Few studies have assessed the long-term medical costs and incidence of obesity and overweight in Asia. We evaluated the impact of body mass index (BMI) on medical expenditures and disease incidence and prevalence over more than 10 years in South Korea.
Using 2002–2013 data from the Korean National Claims Database, we analysed two population sets (initial BMI in 2002–2003; consistent BMI in 2002–2003 and 2012–2013). Obesity was defined by Asian BMI criteria. Incremental medical expenditures or Charlson Comorbidity Index (CCI) ratios for obese compared to normal weight individuals were calculated. Medical expenditure over 11 years was estimated by BMI using a generalised linear model. Individual obesity-related disease incidence was determined and adjusted hazard ratios were calculated.
Data for 496,469 and 214,477 individuals were included in the entire and consistent BMI level populations, respectively. Average CCI score change in normal weight and the obesity III (BMI 35–59.99 kg/m2) group over 11 years were 0.94 and 1.56, respectively in the entire population, and incremental ratio in the obesity III group was 66.0% compared to the normal weight group. In consistent BMI level population, incremental ratio (92.1%) for obesity III was higher than entire population. Medical costs in the obesity III groups versus the normal weight group in the entire and consistent BMI level populations increased by 38.4% and 77.1%, respectively. Over 11 years, individuals with BMI ≥30 kg/m2 in the entire and consistent BMI level populations had post-adjustment medical expenditures of 1.13–1.20 and 1.21–1.40 times the normal weight group, respectively. Incidence rate and adjusted hazard ratio of obesity-related disease increased in the obesity groups compared to the normal weight group.
Citation: Song HJ, Hwang J, Pi S, Ahn S, Heo Y, Park S, et al. (2018) The impact of obesity and overweight on medical expenditures and disease incidence in Korea from 2002 to 2013. PLoS ONE 13(5): e0197057. https://doi.org/10.1371/journal.pone.0197057
Editor: Jacobus P. van Wouwe, TNO, NETHERLANDS
Received: August 10, 2017; Accepted: April 25, 2018; Published: May 10, 2018
Copyright: © 2018 Song et al. This is an open access article distributed under the terms of the Creative Commons Attribution License, which permits unrestricted use, distribution, and reproduction in any medium, provided the original author and source are credited.
Data Availability: We used data from the Korean National Health Insurance Service-Health Screening Cohort (NHIS-HEALS) database from 2002 to 2013. Raw data can be provided to researchers upon reasonable request and with the permission of the Korean National Health Insurance Service (NHIS) Institutional Data Access (http://nhiss.nhis.or.kr). The authors did not have any special privileges in obtaining this data set.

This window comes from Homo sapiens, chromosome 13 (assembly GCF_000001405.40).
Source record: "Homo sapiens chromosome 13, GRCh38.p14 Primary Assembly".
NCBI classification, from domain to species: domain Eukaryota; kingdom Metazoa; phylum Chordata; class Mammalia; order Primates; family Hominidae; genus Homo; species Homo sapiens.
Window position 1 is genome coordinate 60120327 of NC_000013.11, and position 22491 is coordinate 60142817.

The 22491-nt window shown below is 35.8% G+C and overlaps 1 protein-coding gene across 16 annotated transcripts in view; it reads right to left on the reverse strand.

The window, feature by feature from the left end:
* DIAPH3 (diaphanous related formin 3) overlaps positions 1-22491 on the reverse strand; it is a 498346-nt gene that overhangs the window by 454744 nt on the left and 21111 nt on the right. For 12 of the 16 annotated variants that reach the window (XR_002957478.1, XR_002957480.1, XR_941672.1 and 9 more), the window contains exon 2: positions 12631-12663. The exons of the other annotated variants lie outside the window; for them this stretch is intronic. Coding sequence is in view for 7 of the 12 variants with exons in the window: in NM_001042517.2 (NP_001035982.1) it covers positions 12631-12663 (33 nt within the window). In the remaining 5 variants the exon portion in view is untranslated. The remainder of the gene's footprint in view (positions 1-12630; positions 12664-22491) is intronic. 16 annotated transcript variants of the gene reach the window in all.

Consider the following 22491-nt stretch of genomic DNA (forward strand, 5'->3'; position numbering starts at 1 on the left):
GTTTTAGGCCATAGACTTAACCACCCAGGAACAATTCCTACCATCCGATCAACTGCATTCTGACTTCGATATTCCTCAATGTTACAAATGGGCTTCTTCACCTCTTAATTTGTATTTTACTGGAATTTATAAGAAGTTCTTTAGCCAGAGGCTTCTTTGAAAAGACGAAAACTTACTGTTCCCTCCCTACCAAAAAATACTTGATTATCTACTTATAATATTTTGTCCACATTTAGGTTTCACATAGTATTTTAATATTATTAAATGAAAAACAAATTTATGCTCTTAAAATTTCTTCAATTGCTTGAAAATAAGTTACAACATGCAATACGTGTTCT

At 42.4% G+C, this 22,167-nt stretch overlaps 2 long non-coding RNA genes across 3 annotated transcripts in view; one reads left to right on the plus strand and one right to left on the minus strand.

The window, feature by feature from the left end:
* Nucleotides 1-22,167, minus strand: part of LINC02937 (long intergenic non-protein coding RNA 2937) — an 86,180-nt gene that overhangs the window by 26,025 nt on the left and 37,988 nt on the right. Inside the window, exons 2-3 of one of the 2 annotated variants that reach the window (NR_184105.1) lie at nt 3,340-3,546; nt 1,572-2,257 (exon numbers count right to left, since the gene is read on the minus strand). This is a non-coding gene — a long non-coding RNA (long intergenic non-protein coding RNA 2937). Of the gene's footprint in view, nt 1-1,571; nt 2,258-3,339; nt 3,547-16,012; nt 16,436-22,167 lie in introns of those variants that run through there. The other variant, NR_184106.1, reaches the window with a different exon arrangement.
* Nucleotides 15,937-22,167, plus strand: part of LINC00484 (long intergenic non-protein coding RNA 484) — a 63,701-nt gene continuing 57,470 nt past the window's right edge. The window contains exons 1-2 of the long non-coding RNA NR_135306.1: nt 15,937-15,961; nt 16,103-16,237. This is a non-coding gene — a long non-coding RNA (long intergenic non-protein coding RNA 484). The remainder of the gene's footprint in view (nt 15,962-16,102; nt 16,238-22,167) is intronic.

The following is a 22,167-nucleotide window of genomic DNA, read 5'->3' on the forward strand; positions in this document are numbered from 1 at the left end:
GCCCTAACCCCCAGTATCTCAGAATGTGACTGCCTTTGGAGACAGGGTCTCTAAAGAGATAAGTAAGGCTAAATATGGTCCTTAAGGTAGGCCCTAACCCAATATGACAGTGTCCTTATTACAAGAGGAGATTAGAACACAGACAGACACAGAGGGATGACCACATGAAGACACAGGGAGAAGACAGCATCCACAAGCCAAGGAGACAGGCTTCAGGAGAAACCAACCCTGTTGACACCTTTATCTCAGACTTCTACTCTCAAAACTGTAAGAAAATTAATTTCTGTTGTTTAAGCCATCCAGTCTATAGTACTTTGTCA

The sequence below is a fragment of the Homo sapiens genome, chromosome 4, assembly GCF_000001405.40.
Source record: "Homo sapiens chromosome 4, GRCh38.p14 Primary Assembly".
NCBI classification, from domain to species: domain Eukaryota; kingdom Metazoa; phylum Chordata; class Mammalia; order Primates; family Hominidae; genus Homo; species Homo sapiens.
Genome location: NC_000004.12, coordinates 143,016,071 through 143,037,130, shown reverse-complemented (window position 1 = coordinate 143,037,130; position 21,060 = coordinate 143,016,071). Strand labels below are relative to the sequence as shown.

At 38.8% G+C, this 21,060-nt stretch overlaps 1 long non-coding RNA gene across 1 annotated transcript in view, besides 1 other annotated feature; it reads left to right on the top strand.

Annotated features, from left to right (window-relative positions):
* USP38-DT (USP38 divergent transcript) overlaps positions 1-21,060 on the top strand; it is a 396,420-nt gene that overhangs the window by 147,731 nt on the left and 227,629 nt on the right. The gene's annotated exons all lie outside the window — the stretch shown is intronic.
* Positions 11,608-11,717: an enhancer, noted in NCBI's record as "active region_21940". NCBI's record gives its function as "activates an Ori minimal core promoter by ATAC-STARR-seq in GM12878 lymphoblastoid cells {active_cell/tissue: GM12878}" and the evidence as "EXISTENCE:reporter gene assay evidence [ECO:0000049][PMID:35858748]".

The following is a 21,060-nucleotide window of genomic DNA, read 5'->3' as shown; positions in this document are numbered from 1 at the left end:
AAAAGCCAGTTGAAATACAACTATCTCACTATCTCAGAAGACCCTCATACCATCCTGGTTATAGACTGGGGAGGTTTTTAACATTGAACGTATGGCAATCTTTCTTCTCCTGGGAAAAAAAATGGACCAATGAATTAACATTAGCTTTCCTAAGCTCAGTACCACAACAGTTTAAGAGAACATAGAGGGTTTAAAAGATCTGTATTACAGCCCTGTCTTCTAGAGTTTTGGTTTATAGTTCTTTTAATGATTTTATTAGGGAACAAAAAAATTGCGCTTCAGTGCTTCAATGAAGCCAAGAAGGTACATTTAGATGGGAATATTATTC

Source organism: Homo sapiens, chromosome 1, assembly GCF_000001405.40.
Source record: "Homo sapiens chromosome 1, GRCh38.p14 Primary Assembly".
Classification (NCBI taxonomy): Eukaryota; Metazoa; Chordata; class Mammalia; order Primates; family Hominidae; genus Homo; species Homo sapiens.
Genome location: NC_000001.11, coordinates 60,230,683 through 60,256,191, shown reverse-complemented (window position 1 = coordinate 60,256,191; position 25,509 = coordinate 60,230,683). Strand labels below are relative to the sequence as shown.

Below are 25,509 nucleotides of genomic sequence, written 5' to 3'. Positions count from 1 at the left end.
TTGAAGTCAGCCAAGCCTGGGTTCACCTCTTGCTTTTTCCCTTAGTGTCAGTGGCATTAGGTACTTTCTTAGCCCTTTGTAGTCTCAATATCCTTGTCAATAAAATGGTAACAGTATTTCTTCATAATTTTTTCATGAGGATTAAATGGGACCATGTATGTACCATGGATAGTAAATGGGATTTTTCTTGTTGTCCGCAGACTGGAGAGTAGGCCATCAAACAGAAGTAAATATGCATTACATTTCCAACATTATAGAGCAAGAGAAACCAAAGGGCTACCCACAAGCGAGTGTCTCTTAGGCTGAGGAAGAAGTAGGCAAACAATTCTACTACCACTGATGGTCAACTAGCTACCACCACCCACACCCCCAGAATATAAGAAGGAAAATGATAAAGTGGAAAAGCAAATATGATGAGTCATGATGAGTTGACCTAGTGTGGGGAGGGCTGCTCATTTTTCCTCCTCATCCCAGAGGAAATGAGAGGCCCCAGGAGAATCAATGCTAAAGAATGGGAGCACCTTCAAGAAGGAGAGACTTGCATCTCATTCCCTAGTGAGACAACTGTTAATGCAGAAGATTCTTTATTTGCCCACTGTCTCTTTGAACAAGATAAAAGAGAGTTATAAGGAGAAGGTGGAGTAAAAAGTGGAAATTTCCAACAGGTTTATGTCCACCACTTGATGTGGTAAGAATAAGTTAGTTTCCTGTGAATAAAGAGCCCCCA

Funding: This study used NHIS-NSC data (NHIS-2016-2-149) provided by the National Health Insurance Service (NHIS). This research was supported by a grant from the Korea Health Technology R&D Project through the Korea Health Industry Development Institute (KHIDI), funded by the Ministry of Health & Welfare, Republic of Korea (grant number: HC15C1322 to Jin-Won Kwon) (http://www.mohw.go.kr). The funders had no role in study design, data collection and analysis, decision to publish, or preparation of the manuscript.
Competing interests: The authors declare no potential conflicts of interest with the NHIS with respect to the authorship and/or publication of this article.
Since the World Health Organization (WHO) classified obesity as a disease, various measures to decrease obesity have been considered worldwide . However, the prevalence of obesity has not decreased, and it remains an urgent public health agenda in both developed and developing countries. From 1980 to 2013, the prevalence of obesity or overweight increased worldwide by 27.5% and 47.1% in adults and children, respectively . The prevalence of obesity differs by sex, age, and socioeconomic status . In particular, a rapid increase in the prevalence of obesity among younger populations and those of lower socioeconomic status has been observed.
Obesity has been a major public health issue both in itself and as a result of its association with the development of several chronic comorbidities. Obesity-related diseases are not limited to cardiovascular diseases. There is abundant evidence of the association between obesity and cancer, respiratory, and neurodegenerative diseases [4–5].
Many countries are faced with dramatic increases in medical expenditures owing to the rising prevalence of chronic diseases. Accordingly, these countries seek to decrease medical costs and increase healthy life expectancies. The increased prevalence of chronic diseases may be the result of the increased number of elderly individuals. This factor, combined with the increasing prevalence of obesity, may be responsible for a substantial proportion of the disease burden . Developed countries track both the social and medical costs of obesity and prioritise obesity prevention in health agendas in order to decrease medical expenditures.